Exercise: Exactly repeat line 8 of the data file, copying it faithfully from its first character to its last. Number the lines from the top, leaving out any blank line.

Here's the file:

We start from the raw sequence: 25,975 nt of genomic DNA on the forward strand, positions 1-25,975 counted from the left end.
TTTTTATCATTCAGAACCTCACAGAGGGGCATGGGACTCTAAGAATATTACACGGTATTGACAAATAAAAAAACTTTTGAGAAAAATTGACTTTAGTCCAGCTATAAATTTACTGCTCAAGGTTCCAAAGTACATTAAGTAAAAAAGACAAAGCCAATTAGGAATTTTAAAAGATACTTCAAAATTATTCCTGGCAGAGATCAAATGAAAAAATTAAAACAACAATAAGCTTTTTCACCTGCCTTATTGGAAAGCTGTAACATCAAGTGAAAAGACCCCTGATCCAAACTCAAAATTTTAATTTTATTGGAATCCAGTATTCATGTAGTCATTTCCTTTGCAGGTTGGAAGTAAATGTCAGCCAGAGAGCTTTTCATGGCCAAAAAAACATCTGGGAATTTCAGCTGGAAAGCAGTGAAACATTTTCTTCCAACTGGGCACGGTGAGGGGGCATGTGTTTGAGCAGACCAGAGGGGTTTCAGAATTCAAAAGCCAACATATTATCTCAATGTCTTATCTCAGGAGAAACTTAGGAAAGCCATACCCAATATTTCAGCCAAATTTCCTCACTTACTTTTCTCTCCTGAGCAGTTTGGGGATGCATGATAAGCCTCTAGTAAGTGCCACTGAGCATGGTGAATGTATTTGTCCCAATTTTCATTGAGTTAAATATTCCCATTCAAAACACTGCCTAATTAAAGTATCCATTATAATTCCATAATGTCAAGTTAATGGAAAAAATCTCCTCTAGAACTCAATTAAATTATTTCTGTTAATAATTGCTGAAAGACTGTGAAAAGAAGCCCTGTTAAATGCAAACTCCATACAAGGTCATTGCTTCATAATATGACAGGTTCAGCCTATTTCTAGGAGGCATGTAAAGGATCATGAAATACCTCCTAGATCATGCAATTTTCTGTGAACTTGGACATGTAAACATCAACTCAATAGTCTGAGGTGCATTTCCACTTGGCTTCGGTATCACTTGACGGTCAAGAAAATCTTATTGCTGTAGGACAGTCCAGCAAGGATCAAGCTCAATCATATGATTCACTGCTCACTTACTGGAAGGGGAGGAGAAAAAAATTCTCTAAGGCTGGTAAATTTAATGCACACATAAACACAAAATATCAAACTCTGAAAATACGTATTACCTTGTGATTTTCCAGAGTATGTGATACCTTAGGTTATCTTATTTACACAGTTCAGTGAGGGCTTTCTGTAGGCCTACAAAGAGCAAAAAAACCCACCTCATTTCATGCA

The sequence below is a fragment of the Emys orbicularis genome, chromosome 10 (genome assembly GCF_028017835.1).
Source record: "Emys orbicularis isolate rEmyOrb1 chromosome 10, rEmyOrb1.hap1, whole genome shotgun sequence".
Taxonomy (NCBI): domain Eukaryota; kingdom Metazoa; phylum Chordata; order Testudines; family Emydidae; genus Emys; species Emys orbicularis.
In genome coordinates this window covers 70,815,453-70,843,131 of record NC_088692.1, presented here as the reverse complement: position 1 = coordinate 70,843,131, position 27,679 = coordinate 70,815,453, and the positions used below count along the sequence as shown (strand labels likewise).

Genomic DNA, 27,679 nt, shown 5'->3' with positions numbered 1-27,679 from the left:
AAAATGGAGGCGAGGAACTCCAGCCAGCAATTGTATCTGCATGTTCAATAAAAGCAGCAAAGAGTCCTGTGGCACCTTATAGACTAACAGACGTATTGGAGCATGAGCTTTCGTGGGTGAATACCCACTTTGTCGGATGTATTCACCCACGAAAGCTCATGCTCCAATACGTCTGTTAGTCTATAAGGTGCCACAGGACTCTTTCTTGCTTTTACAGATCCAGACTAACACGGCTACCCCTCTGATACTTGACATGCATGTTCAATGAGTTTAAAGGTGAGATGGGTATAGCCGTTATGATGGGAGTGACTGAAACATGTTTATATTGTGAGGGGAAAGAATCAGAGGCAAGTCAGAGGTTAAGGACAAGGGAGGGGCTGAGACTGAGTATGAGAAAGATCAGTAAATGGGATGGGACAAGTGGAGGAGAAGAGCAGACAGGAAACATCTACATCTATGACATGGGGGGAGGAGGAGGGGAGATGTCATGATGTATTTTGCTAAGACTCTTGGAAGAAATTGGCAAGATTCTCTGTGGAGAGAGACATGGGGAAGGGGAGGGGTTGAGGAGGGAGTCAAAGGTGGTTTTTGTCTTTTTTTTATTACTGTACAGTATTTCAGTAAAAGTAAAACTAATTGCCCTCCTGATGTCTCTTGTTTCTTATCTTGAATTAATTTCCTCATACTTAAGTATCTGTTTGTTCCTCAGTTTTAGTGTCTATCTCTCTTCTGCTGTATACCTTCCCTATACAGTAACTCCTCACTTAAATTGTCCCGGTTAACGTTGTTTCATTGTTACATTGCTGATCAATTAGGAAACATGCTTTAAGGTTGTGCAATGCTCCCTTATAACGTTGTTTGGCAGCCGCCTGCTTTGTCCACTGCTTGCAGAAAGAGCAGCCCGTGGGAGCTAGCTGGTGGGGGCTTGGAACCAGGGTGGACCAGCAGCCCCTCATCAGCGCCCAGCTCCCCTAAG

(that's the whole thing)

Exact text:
AAAATGGAGGCGAGGAACTCCAGCCAGCAATTGTATCTGCATGTTCAATAAAAGCAGCAAAGAGTCCTGTGGCACCTTATAGACTAACAGACGTATTGGAGCATGAGCTTTCGTGGGTGAATACCCACTTTGTCGGATGTATTCACCCACGAAAGCTCATGCTCCAATACGTCTGTTAGTCTATAAGGTGCCACAGGACTCTTTCTTGCTTTTACAGATCCAGACTAACACGGCTACCCCTCTGATACTTGACATGCATGTTCAATGAGTTTAAAGGTGAGATGGGTATAGCCGTTATGATGGGAGTGACTGAAACATGTTTATATTGTGAGGGGAAAGAATCAGAGGCAAGTCAGAGGTTAAGGACAAGGGAGGGGCTGAGACTGAGTATGAGAAAGATCAGTAAATGGGATGGGACAAGTGGAGGAGAAGAGCAGACAGGAAACATCTACATCTATGACATGGGGGGAGGAGGAGGGGAGATGTCATGATGTATTTTGCTAAGACTCTTGGAAGAAATTGGCAAGATTCTCTGTGGAGAGAGACATGGGGAAGGGGAGGGGTTGAGGAGGGAGTCAAAGGTGGTTTTTGTCTTTTTTTTATTACTGTACAGTATTTCAGTAAAAGTAAAACTAATTGCCCTCCTGATGTCTCTTGTTTCTTATCTTGAATTAATTTCCTCATACTTAAGTATCTGTTTGTTCCTCAGTTTTAGTGTCTATCTCTCTTCTGCTGTATACCTTCCCTATACAGTAACTCCTCACTTAAATTGTCCCGGTTAACGTTGTTTCATTGTTACATTGCTGATCAATTAGGAAACATGCTTTAAGGTTGTGCAATGCTCCCTTATAACGTTGTTTGGCAGCCGCCTGCTTTGTCCACTGCTTGCAGAAAGAGCAGCCCGTGGGAGCTAGCTGGTGGGGGCTTGGAACCAGGGTGGACCAGCAGCCCCTCATCAGCGCCCAGCTCCCCTAAG